Yesterday I had the honor of treating “the most handsome dog in Hertfordshire.”
This gorgeous, wide-browed Labrador did indeed have a lovely face — there’s no disputing that.
But it was the other end I had to examine.
Lenny the Labrador
Lenny was full of energy and a regular participant in the local dog show. At 12 years old, he’d come to see me because of repeated episodes of constipation, which his human put down to recently worming his dog (in case you’re wondering, there is no link between deworming and constipation).
But from a clinical perspective, Lenny had started walking oddly on his back legs. (More on this later.)
Long story short, I was suspicious of prostate disease, and a rectal exam was necessary, especially as Lenny was not neutered.
What Is the Prostate Gland?
The prostate is a gland that circles the urethra (through which the dog urinates) below the rectum. It doesn’t normally cause a problem, but when enlarged, the prostate pushes up on the rectum, narrows it and stops feces from passing.
This is why vets assess the prostate via a rectal examination; it’s a useful way of feeling the prostate to see if it’s enlarged or tender.
When Things Go Wrong With the Prostate
Lenny’s rectal exam revealed a huge prostate, causing an almost total block of his rectum. His human took it all in good humor, as he also had prostate problems and was amused his dog had come out in sympathy. (Too much information?)
Prostate disease is common in older male dogs. The male hormone, testosterone, “feeds” the glandular tissue. Over time, this causes prostatic enlargement and associated problems. This is known as benign prostatic hyperplasia (BPH) and is readily treatable. However, I was concerned about Lenny’s strange gait because another differential, prostatic cancer, can damage the nerves to the back legs, causing lameness.
But hormones and cancer aren’t the only possibilities, and the problem list of common canine prostate problems is summarized below:
Benign Prostatic Hyperplasia (BPH)
- This is the enlargement of the prostate due to long-term testosterone stimulation.
- Symptoms include difficulty passing feces and blood spotting from the penile tip.
- This is by far the most common prostatic problem in dogs, occurring in unneutered (entire) dogs.
- Rarer than BPH, there is a slightly higher chance of a dog suffering from prostatic cancer if he is neutered.
- Symptoms include constipation but also difficulty passing urine.
- As the cancer progresses, some patients develop a hind leg lameness that doesn’t improve with pain relief.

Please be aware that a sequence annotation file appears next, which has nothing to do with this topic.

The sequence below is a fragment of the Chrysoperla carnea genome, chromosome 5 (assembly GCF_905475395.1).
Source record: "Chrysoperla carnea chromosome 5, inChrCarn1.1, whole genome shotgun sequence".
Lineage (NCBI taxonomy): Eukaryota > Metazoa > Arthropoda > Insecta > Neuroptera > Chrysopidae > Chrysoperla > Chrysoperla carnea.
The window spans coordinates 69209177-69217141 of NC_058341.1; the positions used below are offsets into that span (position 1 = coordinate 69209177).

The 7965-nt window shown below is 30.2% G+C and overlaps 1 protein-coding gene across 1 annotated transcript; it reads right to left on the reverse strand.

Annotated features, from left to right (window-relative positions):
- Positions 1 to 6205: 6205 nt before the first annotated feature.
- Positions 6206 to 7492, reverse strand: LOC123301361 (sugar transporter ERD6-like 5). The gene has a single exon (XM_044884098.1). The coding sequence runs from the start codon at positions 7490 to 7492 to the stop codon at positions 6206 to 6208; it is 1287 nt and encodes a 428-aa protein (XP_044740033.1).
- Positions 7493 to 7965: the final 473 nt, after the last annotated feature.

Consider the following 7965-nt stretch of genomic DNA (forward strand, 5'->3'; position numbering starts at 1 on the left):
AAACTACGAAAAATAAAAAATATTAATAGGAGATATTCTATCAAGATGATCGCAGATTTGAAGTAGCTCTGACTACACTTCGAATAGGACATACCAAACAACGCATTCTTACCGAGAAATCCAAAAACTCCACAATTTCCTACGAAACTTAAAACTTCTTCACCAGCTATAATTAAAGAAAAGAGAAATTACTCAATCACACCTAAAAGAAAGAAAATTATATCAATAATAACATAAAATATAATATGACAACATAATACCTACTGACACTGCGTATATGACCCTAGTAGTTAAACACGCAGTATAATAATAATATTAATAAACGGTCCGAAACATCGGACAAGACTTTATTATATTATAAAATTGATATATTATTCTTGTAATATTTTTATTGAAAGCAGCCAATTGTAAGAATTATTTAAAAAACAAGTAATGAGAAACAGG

Prostate Gland Infections (Prostatitis)
- This is uncommon, but it more often occurs in unneutered dogs.
- The signs often involve fever, poor appetite, abdominal pain and extreme lethargy.
- Prompt treatment with antibiotics and pain relief is required.
BPH and prostatitis respond well to therapy, whereas prostate cancer is difficult to treat. If your vet suspects prostate disease, she may either run diagnostic tests to be 100% certain of the diagnosis, or if there is a strong suspicion of either BPH or prostatitis, she may start treatment to help resolve the issue.
Those tests include an ultrasound exam of the prostate to check its size and texture, and a procedure known as a prostatic flush, where a sample of cells is harvested and sent away for analysis.
Treatment varies depending on the condition:
- Key to treatment is removing the stimulatory effect of the testosterone hormone by surgical neutering or chemical neutering using an implant or anti-testosterone hormone injections.
- New treatments are available in pill form that block testosterone receptors in the prostate gland, depriving it of its “food” source and causing the malnourished prostate to shrink and wither.
- Antibiotics to combat the infection are essential. Ideally, the vet cultures a sample of the prostatic wash to decipher precisely which antibiotic will kill the bugs.
- Pain relief is important to make the dog more comfortable while the antibiotics get to work.
- The position of the prostate gland wrapped around the urethra, like pastry around a sausage roll, makes surgical removal difficult or impossible.
- Often the best that can be done is helping the dog to pee and poop until his quality of life deteriorates.
Happily, it looks like Lenny has BPH, and his lameness is due to arthritis. He’s expected to respond well to treatment on both counts.
A final thought: Although neutering decreases the risk of BPH and prostatitis, it does not reduce the risk of cancer. If your only reason for neutering is to protect against cancer, then think again.
This pet health content was written by a veterinarian, Dr. Pippa Elliott, BVMS, MRCVS. It was last reviewed Sept. 30, 2016.